Meta outlines steps to promote elections integrity during the Kenya 2022 elections

Meta has today outlined some of the work it’s been undertaking to promote election integrity for the Kenya elections on 9th August 2022.

The work it says is inspired by its experience so far in supporting over 200 elections globally, including key elections across Sub Saharan Africa. Meta’s dedicated teams have also been working closely with elections authorities and trusted partners in countries facing elections to customize its strategies and take appropriate steps to stay ahead of emerging threats and make sure it is prepared long before people cast their votes.

“We know we have an important responsibility when it comes to helping people participate in elections and to ensure safe, secure, and free elections. Using lessons from the past and input from experts and policymakers across the political spectrum, we’ve made substantial investments in people and technology to reduce misinformation, remove harmful content on our platforms, fight voter interference and promote civic engagement during the elections.” Meta Public Policy Director for East Africa and Horn of Africa Mercy Ndegwa said.

Some of our interventions with the Kenya elections include creation of a cross-functional team spread across the world that is dedicated to the Kenya elections. This team Meta says includes Kenyans and people who have spent significant amounts of time in the country, as we recognize that local understanding is critical. The team also includes individuals with global expertise in topics like misinformation, hate speech, elections and disinformation. ”These teams are working hard to prevent any abuse of our services before, during and after Kenya’s 2022 general election. Locally, we also have permanent staff who reside in Kenya and work in the public policy, public policy programmes, communications and product teams.” it says in a statement.

Meta says it is also prioritizing the safety of people on our service especially during elections through the guidance of its Community Standards that define what is and isn’t allowed on our service in order to keep people safe, while also protecting free expression. The company has made massive investments in safety and security with more than 40,000 people working on these issues – and spent approximately $5 billion on safety and security in 2021 alone. It is also decreasing the risk of problematic content going viral in Kenya and potentially inciting violence or hatred ahead of or during the election by temporarily reducing the distribution of content from individuals who have repeatedly or severely violated its policies so fewer people see it.

”In 2019 we reduced the number of people you can forward a message on Whatsapp to just five chats at once and introduced the ‘forwarded’ and ‘highly forwarded’ labels to highlight when something has been shared multiple times. We’ve since further reduced the number of people you can send a highly forwarded message to, to just one chat at oncewhich has resulted in a 70% reduction in the number of highly forwarded messages on WhatsApp.” it says.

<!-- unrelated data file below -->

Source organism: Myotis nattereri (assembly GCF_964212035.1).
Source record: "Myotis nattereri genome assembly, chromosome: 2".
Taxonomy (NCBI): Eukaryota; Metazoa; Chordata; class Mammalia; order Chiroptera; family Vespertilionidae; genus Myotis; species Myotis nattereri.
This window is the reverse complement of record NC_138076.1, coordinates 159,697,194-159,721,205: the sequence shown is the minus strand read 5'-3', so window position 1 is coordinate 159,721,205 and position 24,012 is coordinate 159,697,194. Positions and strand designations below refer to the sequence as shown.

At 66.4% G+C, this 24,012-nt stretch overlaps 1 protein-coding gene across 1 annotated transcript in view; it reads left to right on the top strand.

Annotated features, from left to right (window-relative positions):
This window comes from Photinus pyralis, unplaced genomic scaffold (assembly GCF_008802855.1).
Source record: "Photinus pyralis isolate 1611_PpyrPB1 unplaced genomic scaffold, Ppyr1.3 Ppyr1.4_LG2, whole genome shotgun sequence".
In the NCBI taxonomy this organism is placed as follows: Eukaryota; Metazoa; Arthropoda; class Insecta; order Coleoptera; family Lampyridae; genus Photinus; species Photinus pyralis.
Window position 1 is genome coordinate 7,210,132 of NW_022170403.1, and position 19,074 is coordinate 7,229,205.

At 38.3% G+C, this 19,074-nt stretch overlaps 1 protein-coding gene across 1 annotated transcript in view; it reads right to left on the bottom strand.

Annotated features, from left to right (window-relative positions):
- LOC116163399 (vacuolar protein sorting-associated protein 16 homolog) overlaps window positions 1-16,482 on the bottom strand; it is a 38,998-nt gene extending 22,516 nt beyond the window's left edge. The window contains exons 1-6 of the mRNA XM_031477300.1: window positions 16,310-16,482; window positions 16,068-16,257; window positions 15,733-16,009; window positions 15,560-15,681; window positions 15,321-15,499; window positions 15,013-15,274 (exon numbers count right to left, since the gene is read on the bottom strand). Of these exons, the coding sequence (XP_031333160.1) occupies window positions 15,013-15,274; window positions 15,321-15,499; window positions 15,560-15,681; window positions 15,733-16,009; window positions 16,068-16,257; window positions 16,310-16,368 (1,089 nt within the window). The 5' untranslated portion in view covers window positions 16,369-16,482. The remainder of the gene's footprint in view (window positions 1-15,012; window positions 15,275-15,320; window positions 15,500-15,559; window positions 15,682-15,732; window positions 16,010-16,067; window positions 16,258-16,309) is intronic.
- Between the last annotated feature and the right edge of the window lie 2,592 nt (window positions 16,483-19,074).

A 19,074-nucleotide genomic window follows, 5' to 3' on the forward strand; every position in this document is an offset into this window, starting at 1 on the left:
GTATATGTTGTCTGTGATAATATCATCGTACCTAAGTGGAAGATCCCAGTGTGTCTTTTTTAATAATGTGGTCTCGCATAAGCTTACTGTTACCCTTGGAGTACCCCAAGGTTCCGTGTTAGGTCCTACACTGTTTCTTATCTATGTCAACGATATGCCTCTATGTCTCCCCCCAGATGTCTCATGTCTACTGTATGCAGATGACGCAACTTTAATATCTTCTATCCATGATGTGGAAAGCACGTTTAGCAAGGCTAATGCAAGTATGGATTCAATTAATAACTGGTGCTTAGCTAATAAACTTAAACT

Meta is also taking aggressive steps to fight the spread of misinformation on its services in Kenya, by removing misinformation which could lead to imminent violence or physical harm and working with our fact-checking partners in Kenya (AFP, Africa Check and PesaCheck) – to Review and rate potentially false content on our platforms, label it, and place it lower in its feed so fewer people see it. ”We are careful however, not to limit political speech since we have a fundamental belief in free expression, respect for the democratic process, and the belief that political speech is the most scrutinized speech there is. ”

In March this year, Meta also announced that Anyone seeking to run political ads on Facebook and Instagram in Kenya will now be required to prove their identity and that they reside in the country. These ads are labeled with a disclaimer, so you can see who paid for them and stored them in Meta’s public Ads Library for seven years, so that everyone can see what ads are running, what types of people saw them and how much was spent. ”We also offer controls so that people in Kenya can choose not to see any of these political ads which run with a disclaimer,” it says.

The company says it is also fighting voter interference through its specialized teams that are working to stop coordinated inauthentic behavior where sophisticated networks of pages, groups and accounts are used to try and manipulate public debate.

”Since 2017, we have removed over 150 networks around the world for coordinated inauthentic behavior including ahead of major elections around the world. We have tripled the number of people who work on security and safety issues overall to more than 40,000, including security experts, AI and machine learning engineers, and content reviewers.” Meta says.

Another undertaking Meta is working on is promoting civic engagement as part of its elections integrity work as it wants Kenyans to have accurate information about how and when to vote through its platforms. The company will have an “I Voted” sticker on Instagram in Kenya and on the day of the election, through its elections day reminder, reminding Kenyans that it’s time to vote with a notification on top of their Facebook News Feed. It is also supporting digital literacy in Kenya through partnerships in programs such as “My Digital World” to improve digital and media literacy and raise awareness among the youth, teachers, parents, guardians on topics such as online safety, privacy, digital citizenship, news and media literacy delivered through live instructor-led and in-person/hybrid sessions.

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